We came to Bandon, Oregon because of Angela Haseltine Pozzi. Since we didn’t write down her address and she had never heard of us, we weren’t sure how to find her. Luckily, she had placed two of her ten foot sculptures on main street.
Angela builds sea creatures out of plastic that washes ashore on West Coast beaches. You might be surprised at what washes up; in her sculptures we saw: Yosemite Sam Mud Flaps, the soles of shoes and boots, shovels, bottles, caps, lids, a “Re-fill don’t landfill” water bottle, nylon robes and strings, Styrofoam, buoys and many other items.
Litter has gotten a bad name since the 1970s, and most people are on that bandwagon, but only as far as the edge of the land. The ocean is the ultimate ‘away’: it’s big, it’s really big, and almost everything ends up there. So far we’ve been visiting places where we meant our garbage to go, even if we didn’t like the thought of it going there (landfills and incinerators). But the Washed Ashore Project reveals how the ocean has become a huge, accidental away.
In groups and on their own, people collect the debris that washes ashore and bring it to be cleaned, sorted, drilled, cut and processed into art supplies. The sculptures themselves are assembled through the work of many hands in open art workshops, making Washed Ashore something of a working exhibit. It helps that Angela was an art teacher for 30 years before starting Washed Ashore so the sculptures don’t end up lopsided like they would if I was in charge.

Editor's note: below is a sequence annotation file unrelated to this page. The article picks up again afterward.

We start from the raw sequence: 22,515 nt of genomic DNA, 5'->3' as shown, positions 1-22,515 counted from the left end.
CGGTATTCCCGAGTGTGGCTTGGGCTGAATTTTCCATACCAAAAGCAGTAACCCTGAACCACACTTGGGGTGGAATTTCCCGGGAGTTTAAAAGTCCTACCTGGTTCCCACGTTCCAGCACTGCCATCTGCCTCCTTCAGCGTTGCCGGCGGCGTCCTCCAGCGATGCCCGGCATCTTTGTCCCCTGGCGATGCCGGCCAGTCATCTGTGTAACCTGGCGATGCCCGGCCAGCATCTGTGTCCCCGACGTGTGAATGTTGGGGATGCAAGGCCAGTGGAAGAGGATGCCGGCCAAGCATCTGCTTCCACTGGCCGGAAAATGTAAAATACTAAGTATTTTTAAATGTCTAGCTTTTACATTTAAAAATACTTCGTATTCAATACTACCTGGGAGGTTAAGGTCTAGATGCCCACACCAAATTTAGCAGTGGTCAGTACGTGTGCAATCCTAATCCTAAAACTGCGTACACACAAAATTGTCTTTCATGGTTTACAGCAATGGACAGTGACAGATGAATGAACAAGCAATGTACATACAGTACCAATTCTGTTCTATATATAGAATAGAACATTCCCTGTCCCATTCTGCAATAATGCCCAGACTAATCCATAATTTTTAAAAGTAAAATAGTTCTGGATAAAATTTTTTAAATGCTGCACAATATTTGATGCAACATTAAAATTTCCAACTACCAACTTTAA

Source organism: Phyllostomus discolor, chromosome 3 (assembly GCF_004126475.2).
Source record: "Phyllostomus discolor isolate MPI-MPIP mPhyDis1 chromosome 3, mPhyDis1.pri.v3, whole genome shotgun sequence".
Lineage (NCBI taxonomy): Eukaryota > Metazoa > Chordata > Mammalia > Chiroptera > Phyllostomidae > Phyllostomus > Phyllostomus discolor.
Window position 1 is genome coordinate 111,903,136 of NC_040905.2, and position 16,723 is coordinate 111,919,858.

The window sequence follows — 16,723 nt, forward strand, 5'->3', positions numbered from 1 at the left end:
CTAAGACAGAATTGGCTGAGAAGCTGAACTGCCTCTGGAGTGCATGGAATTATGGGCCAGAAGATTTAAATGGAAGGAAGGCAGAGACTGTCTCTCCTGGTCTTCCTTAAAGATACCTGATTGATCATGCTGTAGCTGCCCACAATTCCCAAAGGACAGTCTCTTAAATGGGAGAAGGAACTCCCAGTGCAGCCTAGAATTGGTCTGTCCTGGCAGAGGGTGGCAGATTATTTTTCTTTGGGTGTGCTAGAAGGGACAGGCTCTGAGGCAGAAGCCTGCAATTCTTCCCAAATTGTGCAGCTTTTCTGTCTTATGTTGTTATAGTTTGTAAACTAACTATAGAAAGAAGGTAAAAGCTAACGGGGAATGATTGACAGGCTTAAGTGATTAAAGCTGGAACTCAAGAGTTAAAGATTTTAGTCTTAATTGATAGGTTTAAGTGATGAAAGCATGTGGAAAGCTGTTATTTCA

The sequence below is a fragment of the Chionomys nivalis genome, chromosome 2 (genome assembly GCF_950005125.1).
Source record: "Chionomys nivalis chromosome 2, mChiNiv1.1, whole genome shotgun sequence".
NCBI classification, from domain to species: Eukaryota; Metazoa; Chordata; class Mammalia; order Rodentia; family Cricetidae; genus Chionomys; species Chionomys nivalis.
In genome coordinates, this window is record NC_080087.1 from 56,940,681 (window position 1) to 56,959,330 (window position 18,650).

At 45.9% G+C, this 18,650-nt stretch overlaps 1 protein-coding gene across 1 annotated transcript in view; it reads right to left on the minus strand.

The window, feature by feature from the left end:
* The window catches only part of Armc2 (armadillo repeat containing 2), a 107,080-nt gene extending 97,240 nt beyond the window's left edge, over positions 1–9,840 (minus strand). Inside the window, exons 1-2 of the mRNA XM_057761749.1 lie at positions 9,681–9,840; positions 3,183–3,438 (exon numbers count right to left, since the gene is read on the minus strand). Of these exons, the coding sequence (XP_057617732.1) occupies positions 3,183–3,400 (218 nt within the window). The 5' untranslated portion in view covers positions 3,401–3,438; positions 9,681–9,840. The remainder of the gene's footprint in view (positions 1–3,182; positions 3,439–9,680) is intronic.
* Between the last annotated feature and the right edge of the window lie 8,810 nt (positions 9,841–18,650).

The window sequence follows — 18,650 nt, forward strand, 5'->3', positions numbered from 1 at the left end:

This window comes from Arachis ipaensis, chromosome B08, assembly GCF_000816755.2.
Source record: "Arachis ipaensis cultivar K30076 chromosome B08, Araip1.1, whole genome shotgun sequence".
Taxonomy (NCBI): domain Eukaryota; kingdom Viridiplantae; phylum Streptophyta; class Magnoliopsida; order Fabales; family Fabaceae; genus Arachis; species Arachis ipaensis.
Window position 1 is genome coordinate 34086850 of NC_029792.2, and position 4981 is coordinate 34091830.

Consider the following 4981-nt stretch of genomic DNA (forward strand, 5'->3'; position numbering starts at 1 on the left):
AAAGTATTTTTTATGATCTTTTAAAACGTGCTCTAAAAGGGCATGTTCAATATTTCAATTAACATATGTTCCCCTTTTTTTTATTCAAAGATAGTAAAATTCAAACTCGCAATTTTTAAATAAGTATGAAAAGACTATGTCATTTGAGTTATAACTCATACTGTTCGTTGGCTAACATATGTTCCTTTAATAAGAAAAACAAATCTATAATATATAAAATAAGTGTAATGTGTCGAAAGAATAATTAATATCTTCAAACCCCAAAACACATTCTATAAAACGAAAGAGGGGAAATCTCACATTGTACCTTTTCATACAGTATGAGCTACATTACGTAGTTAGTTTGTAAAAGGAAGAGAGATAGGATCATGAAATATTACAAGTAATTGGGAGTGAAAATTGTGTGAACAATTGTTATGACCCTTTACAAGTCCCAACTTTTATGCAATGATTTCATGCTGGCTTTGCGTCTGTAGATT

The exhibit is pretty incredible. Margaret and I were lucky enough to arrive just as the exhibit was opening for an evening sorting session. We wondered around these gigantic plastic creations in golden sunset light. Angela emphasizes the physicality of what she makes: you can walk through the green plastic dangling gyre, you can tap out a tune on the glass bottles embedded in the starfish; you can spin the sea jellies, and drum on the styrofoam corals.
The spirit behind the Washed Ashore Project is that every action counts. Each piece has a sign next to it with suggestions for decreasing that amount of plastic that ends up in the ocean. These range from the specific and practical (cut plastic loops and rings before throwing them away so animals won’t get caught in them) to the more abstract (educate yourself about the perils of plastic).
According to Washed Ashore, “Over 11 million tons of plastic fill the North Pacific Gyre,” and “80% of marine debris comes from land via streets, storm drains, and rivers.” Captain Charles Moore, a marine researcher, says plastic caught in his nets outweigh zooplankton by a factor of six to one.
There are many reasons why plastic is not the best substance to have floating in the ocean, but some of the primary ones are: animals confuse the plastic for food and eat it but are unable to digest it, filling their bellies with plastic until they starve; chemicals in many plastics act as endocrine disruptors; toxins from plastics enter the food chain; and animals get trapped in the larger bits of plastic and are unable to escape.
Henry the Fish, Avery the Bird, and Lidia the Seal have toured up and down the west coast and are housed in Bandon for the rest of 2013.